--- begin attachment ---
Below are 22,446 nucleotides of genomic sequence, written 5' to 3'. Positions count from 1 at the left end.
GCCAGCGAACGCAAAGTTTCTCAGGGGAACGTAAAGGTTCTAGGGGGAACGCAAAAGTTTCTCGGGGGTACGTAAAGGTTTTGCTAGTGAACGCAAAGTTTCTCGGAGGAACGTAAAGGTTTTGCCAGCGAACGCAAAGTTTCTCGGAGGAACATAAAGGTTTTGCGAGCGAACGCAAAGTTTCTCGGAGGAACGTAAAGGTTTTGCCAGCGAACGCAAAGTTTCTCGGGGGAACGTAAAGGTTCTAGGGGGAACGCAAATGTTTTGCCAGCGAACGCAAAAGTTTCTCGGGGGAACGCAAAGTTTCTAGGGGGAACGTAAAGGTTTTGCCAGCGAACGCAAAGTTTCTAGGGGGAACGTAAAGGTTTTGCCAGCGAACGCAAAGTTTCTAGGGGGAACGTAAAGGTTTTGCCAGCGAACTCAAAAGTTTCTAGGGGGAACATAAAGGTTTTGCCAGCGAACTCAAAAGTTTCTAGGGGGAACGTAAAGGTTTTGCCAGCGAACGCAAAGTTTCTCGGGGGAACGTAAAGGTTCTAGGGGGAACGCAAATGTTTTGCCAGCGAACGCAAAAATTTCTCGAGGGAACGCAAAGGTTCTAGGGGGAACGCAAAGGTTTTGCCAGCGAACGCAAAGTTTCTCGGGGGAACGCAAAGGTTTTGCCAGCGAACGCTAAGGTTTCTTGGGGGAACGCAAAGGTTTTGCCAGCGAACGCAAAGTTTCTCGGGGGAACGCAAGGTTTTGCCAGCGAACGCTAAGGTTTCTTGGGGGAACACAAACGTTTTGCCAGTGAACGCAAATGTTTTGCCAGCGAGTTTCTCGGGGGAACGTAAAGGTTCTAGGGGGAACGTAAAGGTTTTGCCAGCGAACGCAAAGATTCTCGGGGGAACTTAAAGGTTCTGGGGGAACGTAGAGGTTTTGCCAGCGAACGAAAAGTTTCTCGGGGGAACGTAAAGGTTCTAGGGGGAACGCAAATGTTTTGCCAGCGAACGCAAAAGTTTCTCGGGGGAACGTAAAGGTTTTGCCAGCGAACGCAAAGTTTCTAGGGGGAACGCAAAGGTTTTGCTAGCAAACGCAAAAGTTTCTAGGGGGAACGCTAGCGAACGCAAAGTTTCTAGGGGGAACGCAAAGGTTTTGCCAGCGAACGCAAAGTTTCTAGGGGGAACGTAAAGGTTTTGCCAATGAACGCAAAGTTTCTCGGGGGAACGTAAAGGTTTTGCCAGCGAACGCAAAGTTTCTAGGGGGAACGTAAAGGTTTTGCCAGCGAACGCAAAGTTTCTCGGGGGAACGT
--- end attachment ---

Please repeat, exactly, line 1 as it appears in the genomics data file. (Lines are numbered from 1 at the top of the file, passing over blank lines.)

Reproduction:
Below are 22,446 nucleotides of genomic sequence, written 5' to 3'. Positions count from 1 at the left end.